The floodgates were opened when a backbench Liberal Democrat MP used parliamentary privilege to reveal that the former banker had won a court order banning use of the term -- and stopping the media even reporting on the ban.
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Because John Hemming MP brought the matter up in the House of Commons, the press can now freely report that the controversial former RBS chief tried to suppress mentions of his old occupation.
Raising concerns about the prevalence of so-called super-injunctions, used by the rich and famous to suppress stories that might damage their reputation, Mr Hemming said: “In a secret hearing, Fred Goodwin has obtained a super-injunction preventing him being identified as a banker.
“Will the Government have a debate or a statement on the issue of freedom of speech and whether there is one law for the rich, such as Fred Goodwin, and another law for the poor?”
However, the issues that brought about the super-injunction -- and the ban on using the term banker -- remain off-limits for the media.
Index on Censorship, a group that campaigns for freedom of speech and expression, said the case showed “how disastrously wrong these things can go”.
Padraig Reidy, news editor of the website, said: “As we’ve seen, after a hiatus of a while, there’s suddenly a tremendous amount of interest in Fred Goodwin again. While it’s difficult to say what Sir Fred is hoping to achieve, he’s certainly drawn attention to himself in a way that he would never have desired.”
Mr Reidy said his group had been concerned about super-injunctions for some time, but that it was “not so much a change of law as a change of mindset that’s needed”.
“While you can see reasons for there to be super-injunctions in extreme cases -- like child protection, or protection of vulnerable people -- they do seem to get used quite often merely to protect people’s reputations,” he said.
Austin Lafferty, a Scottish solicitor, said: “This is a very expensive and frankly high-risk process for anyone concerned about their reputation.
“The super-injunction, if successful, will keep things out of the public eye but it can look to the ordinary citizen like overkill and simply raise suspicions where there may be no misconduct in reality.”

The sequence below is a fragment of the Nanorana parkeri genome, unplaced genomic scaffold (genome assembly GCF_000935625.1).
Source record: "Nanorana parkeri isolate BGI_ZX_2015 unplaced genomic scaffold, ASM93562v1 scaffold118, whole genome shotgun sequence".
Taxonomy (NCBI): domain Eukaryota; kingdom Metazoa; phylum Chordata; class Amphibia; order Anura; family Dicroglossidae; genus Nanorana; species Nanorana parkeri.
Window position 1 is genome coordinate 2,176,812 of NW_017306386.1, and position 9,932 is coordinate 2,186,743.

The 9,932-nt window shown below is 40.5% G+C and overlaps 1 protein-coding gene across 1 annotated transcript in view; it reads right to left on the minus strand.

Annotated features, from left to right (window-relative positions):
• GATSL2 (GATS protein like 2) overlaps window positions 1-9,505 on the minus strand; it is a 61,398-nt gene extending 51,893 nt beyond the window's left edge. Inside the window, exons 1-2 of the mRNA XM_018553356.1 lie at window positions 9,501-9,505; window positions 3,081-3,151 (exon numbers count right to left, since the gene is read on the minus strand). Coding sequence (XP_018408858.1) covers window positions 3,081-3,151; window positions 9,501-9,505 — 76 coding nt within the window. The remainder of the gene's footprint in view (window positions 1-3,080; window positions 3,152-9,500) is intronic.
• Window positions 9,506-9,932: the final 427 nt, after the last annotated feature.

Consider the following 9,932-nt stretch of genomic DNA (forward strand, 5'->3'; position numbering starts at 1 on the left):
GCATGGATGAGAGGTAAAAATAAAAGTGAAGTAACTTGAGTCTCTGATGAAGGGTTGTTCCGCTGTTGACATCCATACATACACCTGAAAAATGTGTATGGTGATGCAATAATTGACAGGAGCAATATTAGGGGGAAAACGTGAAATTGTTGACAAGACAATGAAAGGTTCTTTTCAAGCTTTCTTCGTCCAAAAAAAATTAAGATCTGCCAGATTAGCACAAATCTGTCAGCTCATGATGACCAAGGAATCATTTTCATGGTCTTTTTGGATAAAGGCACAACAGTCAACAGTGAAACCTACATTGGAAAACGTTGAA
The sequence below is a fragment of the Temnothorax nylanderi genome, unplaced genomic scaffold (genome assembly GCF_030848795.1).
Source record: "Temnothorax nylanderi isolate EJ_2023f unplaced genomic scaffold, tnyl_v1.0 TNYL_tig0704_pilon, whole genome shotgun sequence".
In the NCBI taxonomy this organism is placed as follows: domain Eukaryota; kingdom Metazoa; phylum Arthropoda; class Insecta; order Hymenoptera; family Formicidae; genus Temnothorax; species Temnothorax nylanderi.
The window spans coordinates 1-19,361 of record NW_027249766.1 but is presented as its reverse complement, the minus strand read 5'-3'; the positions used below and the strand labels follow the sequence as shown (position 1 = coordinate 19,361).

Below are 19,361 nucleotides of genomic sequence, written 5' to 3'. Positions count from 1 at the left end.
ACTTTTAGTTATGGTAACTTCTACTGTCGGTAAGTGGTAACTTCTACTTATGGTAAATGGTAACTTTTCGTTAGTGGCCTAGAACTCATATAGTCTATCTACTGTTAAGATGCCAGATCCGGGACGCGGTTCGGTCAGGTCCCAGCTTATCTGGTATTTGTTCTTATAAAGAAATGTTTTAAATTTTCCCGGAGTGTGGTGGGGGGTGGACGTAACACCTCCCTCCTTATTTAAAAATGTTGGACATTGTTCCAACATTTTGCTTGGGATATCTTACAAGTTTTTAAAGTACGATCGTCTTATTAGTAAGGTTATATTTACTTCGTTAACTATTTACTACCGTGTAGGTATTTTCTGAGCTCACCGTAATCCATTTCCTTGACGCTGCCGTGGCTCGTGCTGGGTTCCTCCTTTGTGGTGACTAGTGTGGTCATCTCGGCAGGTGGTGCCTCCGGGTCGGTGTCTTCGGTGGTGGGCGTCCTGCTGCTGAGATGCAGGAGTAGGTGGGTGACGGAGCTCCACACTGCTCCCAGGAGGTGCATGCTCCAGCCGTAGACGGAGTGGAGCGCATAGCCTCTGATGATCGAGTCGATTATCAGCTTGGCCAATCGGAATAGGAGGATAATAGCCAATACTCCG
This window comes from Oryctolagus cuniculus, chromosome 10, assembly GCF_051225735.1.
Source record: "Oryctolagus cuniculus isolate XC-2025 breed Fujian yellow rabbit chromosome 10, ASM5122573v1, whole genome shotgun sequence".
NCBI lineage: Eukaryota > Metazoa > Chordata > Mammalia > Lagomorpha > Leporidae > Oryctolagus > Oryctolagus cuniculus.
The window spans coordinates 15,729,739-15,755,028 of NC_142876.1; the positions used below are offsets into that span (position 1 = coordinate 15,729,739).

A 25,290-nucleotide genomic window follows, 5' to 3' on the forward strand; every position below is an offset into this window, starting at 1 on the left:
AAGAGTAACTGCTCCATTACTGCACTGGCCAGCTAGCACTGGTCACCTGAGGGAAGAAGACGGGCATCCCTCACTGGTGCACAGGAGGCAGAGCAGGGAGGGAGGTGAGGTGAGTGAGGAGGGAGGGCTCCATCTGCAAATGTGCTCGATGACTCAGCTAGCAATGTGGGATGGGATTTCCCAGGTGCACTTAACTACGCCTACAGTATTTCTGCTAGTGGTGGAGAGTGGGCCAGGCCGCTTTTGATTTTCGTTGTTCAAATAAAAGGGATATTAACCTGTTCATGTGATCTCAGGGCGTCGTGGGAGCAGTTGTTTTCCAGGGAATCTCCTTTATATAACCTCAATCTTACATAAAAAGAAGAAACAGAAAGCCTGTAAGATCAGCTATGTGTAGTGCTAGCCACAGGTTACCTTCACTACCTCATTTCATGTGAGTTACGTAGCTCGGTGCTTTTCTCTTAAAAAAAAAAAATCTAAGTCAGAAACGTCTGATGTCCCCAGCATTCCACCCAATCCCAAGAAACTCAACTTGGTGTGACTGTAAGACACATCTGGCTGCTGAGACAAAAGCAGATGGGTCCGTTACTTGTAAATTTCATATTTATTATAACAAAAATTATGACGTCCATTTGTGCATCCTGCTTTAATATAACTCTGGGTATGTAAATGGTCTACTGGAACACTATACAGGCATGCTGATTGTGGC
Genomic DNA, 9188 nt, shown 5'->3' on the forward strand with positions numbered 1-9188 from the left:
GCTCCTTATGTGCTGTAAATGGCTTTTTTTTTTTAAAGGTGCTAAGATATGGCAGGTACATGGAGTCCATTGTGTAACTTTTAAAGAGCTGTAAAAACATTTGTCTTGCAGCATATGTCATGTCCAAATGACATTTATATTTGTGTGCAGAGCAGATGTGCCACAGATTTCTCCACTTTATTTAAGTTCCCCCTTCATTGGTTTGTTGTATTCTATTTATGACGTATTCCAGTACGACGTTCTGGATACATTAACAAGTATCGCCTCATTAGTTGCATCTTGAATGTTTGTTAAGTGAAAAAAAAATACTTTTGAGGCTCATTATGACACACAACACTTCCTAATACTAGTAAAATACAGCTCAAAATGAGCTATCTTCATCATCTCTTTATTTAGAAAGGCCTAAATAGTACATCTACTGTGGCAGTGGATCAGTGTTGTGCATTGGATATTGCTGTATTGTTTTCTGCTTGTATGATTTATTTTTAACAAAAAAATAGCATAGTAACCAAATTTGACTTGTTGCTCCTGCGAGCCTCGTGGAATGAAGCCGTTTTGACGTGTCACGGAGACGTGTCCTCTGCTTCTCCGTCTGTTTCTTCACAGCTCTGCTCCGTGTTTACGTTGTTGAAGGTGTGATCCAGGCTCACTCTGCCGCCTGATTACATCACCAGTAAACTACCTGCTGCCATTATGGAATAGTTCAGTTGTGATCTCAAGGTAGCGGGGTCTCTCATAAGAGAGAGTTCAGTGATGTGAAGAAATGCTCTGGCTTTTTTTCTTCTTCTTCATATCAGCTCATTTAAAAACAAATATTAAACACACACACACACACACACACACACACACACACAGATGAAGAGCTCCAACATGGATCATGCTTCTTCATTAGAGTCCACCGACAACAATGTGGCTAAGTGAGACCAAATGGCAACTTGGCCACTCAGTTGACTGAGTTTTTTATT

Despite Sir Fred’s intentions, news of the super-injunction prompted an outpouring of scorn online, with his name rising to the top of Twitter’s trend list as the most talked-about topic on the web.
One comment posted read: “So Fred Goodwin obtains an injunction, banning the media from calling him a banker, but gets knighted for services to banking. Madness.”
Sir George Young, leader of the House of Commons, told the MP who sparked the furore that the topic would be explored in a forthcoming debate. “I will raise with the appropriate minister the issue he has just raised,” he said.
However, Sir George also warned MPs about addressing legal proceedings and court responsibilities, saying: “I think any minister would be cautious about commenting on that.”
Sir Fred was a banker for more than a decade, taking senior posts at Clydesdale and RBS before accepting the role of RBS chief executive in 2001.
He gained the nickname Fred the Shred for his ruthless approach to business, taking no prisoners during his often tumultuous years at the helm.
After RBS’s takeover of Dutch bank ABN Amro in 2007, widely seen as one of the worst business moves in recent history, Sir Fred’s banking career went rapidly downhill.
The Edinburgh-based bank was brought to the brink of collapse, requiring a £45.5bn state bailout that brought it 83% into public ownership.
However, he is still eligible for a £342,500 annual pension -- reduced from £700,000 in the face of public outcry -- meaning that although he is now technically an ex-banker, he draws a sizeable proportion of his income from banking.
Sir Fred last night declined to comment.